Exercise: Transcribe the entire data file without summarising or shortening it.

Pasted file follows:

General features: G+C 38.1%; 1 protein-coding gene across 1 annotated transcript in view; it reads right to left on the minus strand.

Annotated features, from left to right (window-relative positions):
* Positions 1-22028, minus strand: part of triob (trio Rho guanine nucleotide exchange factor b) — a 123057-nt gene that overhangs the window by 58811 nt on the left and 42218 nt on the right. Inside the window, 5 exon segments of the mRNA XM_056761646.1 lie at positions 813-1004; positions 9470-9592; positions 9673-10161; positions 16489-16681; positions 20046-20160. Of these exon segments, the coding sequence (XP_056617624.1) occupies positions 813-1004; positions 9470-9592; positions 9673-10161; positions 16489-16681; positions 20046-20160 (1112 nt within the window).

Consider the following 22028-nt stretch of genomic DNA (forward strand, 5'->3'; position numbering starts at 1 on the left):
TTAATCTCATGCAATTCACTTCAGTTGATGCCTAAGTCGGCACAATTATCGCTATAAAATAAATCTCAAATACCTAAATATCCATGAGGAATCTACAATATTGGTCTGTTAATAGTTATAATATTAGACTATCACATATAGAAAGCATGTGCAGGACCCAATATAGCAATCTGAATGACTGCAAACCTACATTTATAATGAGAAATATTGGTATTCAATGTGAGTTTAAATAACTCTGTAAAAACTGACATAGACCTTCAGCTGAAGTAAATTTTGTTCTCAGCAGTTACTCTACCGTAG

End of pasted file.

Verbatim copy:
General features: G+C 38.1%; 1 protein-coding gene across 1 annotated transcript in view; it reads right to left on the minus strand.

Annotated features, from left to right (window-relative positions):
* Positions 1-22028, minus strand: part of triob (trio Rho guanine nucleotide exchange factor b) — a 123057-nt gene that overhangs the window by 58811 nt on the left and 42218 nt on the right. Inside the window, 5 exon segments of the mRNA XM_056761646.1 lie at positions 813-1004; positions 9470-9592; positions 9673-10161; positions 16489-16681; positions 20046-20160. Of these exon segments, the coding sequence (XP_056617624.1) occupies positions 813-1004; positions 9470-9592; positions 9673-10161; positions 16489-16681; positions 20046-20160 (1112 nt within the window).

Consider the following 22028-nt stretch of genomic DNA (forward strand, 5'->3'; position numbering starts at 1 on the left):
TTAATCTCATGCAATTCACTTCAGTTGATGCCTAAGTCGGCACAATTATCGCTATAAAATAAATCTCAAATACCTAAATATCCATGAGGAATCTACAATATTGGTCTGTTAATAGTTATAATATTAGACTATCACATATAGAAAGCATGTGCAGGACCCAATATAGCAATCTGAATGACTGCAAACCTACATTTATAATGAGAAATATTGGTATTCAATGTGAGTTTAAATAACTCTGTAAAAACTGACATAGACCTTCAGCTGAAGTAAATTTTGTTCTCAGCAGTTACTCTACCGTAG